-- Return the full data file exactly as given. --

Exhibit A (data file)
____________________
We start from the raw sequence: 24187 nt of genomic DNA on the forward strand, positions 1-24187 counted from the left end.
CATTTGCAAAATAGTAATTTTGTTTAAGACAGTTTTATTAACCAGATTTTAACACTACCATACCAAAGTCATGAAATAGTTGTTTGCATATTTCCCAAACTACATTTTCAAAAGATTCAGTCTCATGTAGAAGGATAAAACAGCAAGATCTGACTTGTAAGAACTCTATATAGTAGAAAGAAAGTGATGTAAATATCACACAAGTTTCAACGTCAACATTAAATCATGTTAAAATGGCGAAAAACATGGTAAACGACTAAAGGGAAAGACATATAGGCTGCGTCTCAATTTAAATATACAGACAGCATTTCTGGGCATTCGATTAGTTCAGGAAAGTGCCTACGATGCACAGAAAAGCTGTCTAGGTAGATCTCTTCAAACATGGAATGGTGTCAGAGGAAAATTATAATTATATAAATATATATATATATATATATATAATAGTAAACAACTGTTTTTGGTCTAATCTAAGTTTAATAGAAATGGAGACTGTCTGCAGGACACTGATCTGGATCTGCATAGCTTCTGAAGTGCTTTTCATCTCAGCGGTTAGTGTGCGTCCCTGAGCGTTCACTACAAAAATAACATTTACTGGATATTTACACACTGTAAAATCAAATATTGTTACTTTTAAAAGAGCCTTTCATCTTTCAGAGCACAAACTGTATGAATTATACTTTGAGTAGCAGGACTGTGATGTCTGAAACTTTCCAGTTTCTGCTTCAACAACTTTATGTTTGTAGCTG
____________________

We start from the raw sequence: 24187 nt of genomic DNA on the forward strand, positions 1-24187 counted from the left end.
CATTTGCAAAATAGTAATTTTGTTTAAGACAGTTTTATTAACCAGATTTTAACACTACCATACCAAAGTCATGAAATAGTTGTTTGCATATTTCCCAAACTACATTTTCAAAAGATTCAGTCTCATGTAGAAGGATAAAACAGCAAGATCTGACTTGTAAGAACTCTATATAGTAGAAAGAAAGTGATGTAAATATCACACAAGTTTCAACGTCAACATTAAATCATGTTAAAATGGCGAAAAACATGGTAAACGACTAAAGGGAAAGACATATAGGCTGCGTCTCAATTTAAATATACAGACAGCATTTCTGGGCATTCGATTAGTTCAGGAAAGTGCCTACGATGCACAGAAAAGCTGTCTAGGTAGATCTCTTCAAACATGGAATGGTGTCAGAGGAAAATTATAATTATATAAATATATATATATATATATATATAATAGTAAACAACTGTTTTTGGTCTAATCTAAGTTTAATAGAAATGGAGACTGTCTGCAGGACACTGATCTGGATCTGCATAGCTTCTGAAGTGCTTTTCATCTCAGCGGTTAGTGTGCGTCCCTGAGCGTTCACTACAAAAATAACATTTACTGGATATTTACACACTGTAAAATCAAATATTGTTACTTTTAAAAGAGCCTTTCATCTTTCAGAGCACAAACTGTATGAATTATACTTTGAGTAGCAGGACTGTGATGTCTGAAACTTTCCAGTTTCTGCTTCAACAACTTTATGTTTGTAGCTG